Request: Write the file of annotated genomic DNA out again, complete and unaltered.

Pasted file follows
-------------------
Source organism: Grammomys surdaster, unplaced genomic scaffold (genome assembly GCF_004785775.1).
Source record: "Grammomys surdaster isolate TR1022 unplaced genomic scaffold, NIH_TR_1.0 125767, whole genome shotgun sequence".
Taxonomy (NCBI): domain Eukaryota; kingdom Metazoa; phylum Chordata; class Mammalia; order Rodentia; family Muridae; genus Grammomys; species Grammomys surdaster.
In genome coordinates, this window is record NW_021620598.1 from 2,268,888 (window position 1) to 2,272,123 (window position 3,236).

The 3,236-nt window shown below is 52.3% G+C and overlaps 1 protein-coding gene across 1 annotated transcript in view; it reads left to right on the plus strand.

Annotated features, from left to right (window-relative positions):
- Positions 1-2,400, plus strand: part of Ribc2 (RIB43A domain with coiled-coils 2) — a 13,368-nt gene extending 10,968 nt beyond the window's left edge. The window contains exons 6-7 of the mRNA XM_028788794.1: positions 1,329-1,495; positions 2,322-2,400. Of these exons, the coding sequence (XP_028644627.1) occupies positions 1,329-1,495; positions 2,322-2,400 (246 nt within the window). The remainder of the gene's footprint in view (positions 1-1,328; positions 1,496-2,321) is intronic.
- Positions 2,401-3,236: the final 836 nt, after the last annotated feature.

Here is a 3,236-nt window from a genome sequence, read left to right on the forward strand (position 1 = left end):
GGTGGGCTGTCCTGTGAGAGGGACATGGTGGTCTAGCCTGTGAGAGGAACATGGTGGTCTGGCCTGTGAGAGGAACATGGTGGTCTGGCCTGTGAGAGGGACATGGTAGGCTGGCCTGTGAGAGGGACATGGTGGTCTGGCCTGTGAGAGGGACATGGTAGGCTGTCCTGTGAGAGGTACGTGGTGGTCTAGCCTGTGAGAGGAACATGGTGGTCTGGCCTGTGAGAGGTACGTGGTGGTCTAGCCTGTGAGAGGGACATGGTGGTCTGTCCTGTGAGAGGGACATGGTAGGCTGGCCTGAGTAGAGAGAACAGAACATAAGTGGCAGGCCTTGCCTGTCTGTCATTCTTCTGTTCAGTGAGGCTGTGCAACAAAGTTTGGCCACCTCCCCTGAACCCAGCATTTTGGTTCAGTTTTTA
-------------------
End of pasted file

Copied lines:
Source organism: Grammomys surdaster, unplaced genomic scaffold (genome assembly GCF_004785775.1).
Source record: "Grammomys surdaster isolate TR1022 unplaced genomic scaffold, NIH_TR_1.0 125767, whole genome shotgun sequence".
Taxonomy (NCBI): domain Eukaryota; kingdom Metazoa; phylum Chordata; class Mammalia; order Rodentia; family Muridae; genus Grammomys; species Grammomys surdaster.
In genome coordinates, this window is record NW_021620598.1 from 2,268,888 (window position 1) to 2,272,123 (window position 3,236).

The 3,236-nt window shown below is 52.3% G+C and overlaps 1 protein-coding gene across 1 annotated transcript in view; it reads left to right on the plus strand.

Annotated features, from left to right (window-relative positions):
- Positions 1-2,400, plus strand: part of Ribc2 (RIB43A domain with coiled-coils 2) — a 13,368-nt gene extending 10,968 nt beyond the window's left edge. The window contains exons 6-7 of the mRNA XM_028788794.1: positions 1,329-1,495; positions 2,322-2,400. Of these exons, the coding sequence (XP_028644627.1) occupies positions 1,329-1,495; positions 2,322-2,400 (246 nt within the window). The remainder of the gene's footprint in view (positions 1-1,328; positions 1,496-2,321) is intronic.
- Positions 2,401-3,236: the final 836 nt, after the last annotated feature.

Here is a 3,236-nt window from a genome sequence, read left to right on the forward strand (position 1 = left end):
GGTGGGCTGTCCTGTGAGAGGGACATGGTGGTCTAGCCTGTGAGAGGAACATGGTGGTCTGGCCTGTGAGAGGAACATGGTGGTCTGGCCTGTGAGAGGGACATGGTAGGCTGGCCTGTGAGAGGGACATGGTGGTCTGGCCTGTGAGAGGGACATGGTAGGCTGTCCTGTGAGAGGTACGTGGTGGTCTAGCCTGTGAGAGGAACATGGTGGTCTGGCCTGTGAGAGGTACGTGGTGGTCTAGCCTGTGAGAGGGACATGGTGGTCTGTCCTGTGAGAGGGACATGGTAGGCTGGCCTGAGTAGAGAGAACAGAACATAAGTGGCAGGCCTTGCCTGTCTGTCATTCTTCTGTTCAGTGAGGCTGTGCAACAAAGTTTGGCCACCTCCCCTGAACCCAGCATTTTGGTTCAGTTTTTA